If you follow popular health gurus or celebrities such as Terry Crews, Selena Gomez, Nicole Kidman, and Beyoncé on social media, then you’ve probably seen them use the term “intermittent fasting” to describe their diets. This popular pattern of eating, also known as IF, is a pattern of “timed eating.” In other words you’re expected to create a schedule between the times you are not eating [fasting] and when you do eat based on the clock. The reasoning behind this method is that it helps with weight loss and offers many additional health benefits. While it may sound like it goes against everything we were taught about eating healthy, there is a method to intermittent fasting. First and foremost, what’s important to know is that there are a variety of ways to fast.
Wellness coach, naturopath, and fitness expert, Rachele Marsh explains that the first method known as the 5:2 method involves fasting on two, non-consecutive days during the week, with a 500 to 600 calorie intake limit. “You can drink water or tea during your fasting hours, even coffee as long as it is black,“ she explains. “Then for the remaining five days of the week, you can eat what you like.”
The second method known as The 16:8 method involves fasting on average for 16 hours everyday and an eating window of eight hours. To put it simply, if your first meal of the day is at noon, then your last meal would be at 8 PM. You would then go into fasting mode for 16 hours into the next day. Marsh says, “19 hours is the fasting window that I suggest for my clients, but there are several ways to approach it.” She adds, “The biggest difference in this approach from the former is that you can eat and drink whatever you like during your eating window, so it’s almost like a cheat day everyday.”
Although the first two methods are the most popular, there are some people who take it up a notch and fast for 24 hours on one or two non-consecutive days until their next meal. For example, if you have breakfast on Monday, you wouldn’t eat again until breakfast time on Tuesday morning.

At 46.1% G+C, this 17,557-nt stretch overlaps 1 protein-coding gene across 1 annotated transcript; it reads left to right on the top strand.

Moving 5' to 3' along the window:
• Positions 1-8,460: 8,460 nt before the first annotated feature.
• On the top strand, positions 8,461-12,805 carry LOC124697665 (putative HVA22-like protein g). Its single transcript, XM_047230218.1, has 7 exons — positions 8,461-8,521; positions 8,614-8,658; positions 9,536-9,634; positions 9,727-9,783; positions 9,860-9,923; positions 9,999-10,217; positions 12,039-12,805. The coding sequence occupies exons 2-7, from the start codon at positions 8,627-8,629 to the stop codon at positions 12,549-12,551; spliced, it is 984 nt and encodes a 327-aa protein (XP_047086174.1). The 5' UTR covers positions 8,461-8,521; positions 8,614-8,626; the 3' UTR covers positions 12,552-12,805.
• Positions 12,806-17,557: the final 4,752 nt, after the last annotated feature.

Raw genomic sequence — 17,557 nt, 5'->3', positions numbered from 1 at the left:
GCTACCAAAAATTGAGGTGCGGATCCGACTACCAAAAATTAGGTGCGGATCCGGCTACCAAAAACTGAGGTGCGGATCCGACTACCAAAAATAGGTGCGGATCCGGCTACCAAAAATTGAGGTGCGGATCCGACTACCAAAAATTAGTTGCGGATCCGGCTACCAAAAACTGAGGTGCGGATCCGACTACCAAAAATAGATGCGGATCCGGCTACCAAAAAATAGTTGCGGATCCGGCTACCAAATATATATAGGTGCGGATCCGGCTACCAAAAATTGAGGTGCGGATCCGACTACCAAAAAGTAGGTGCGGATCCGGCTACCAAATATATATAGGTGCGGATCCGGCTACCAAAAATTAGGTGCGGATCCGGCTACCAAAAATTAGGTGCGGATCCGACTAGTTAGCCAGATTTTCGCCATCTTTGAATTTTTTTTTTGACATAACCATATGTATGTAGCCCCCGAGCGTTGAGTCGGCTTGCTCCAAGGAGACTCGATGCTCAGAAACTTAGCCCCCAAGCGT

However, Marsh suggests that those interested in following intermittent fasting should do what feels right to them. “Some people like to gradually work their way into this lifestyle by starting with a larger fasting window and slowly shrinking it down to something as small as four hours.” In fact, Marsh believes that intermittent fasting is a good way for people to get more in tune with their bodies and understand hunger. She says, “After practicing Intermittent fasting for a while, we become much more aware of when we are actually hungry, not bored, or stuck in a habit, or tired, or thirsty, or stressed or sad.”
Now that you understand how intermittent fasting works, you’re probably wondering if this is entirely sustainable and healthy. It’s no surprise that this pattern of eating has become popular in the fitness world. “Many people find that they are able to strip down to lower body fat much easier by using IF,” Marsh explains. She also mentions that intermittent fasting can reduce oxidative stress on cells, which can be an issue for athletes constantly tearing down muscle fiber in order to rebuild it. Hence why fitness buffs find intermittent fasting so appealing. Surprisingly, intermittent fasting has even shown health benefits other than weight loss.
There are studies that discovered that fasting can positively change how your cells, genes, hormones function, and may be the key to anti-aging, and living a longer life. This pattern of eating may also keep your mind sharp and ward off neurological diseases. One study saw the positive effects fasting had on neurons, due to the way the body efficiently uses fat stores for energy when it’s in this state. Those fatty acids released during this process, known as ketones, have been shown to protect memory and preserve our ability to learn. Other research suggests that intermittent fasting may be beneficial to women with Polycystic Ovarian Syndrome (PCOS), but there is not enough evidence to prove that it is a solution for sufferers.
As with any diet or new habit of eating, it’s important to listen to your body and consult with your doctor to make sure it’s the right fit for you. “Most of my clients that have tried it continue to use it as a tool for their overall health and weight management because there are endless ways to utilize IF,” says Marsh. However, she does warn of unpleasant side effects when you first start fasting. “You may experience a “Keto Flu” type feeling, but after getting over that hump it could take another few weeks for your body to acclimate and for you to start seeing results,” she says reassuringly. Ultimately, whether or not you choose to give intermittent fasting a shot is entirely up to you. You may try it and hate it, or you may try it and find success with it. At the end of the day you should do what is sustainable for your lifestyle and keeps you healthy, even if your favorite celebrity swears by it.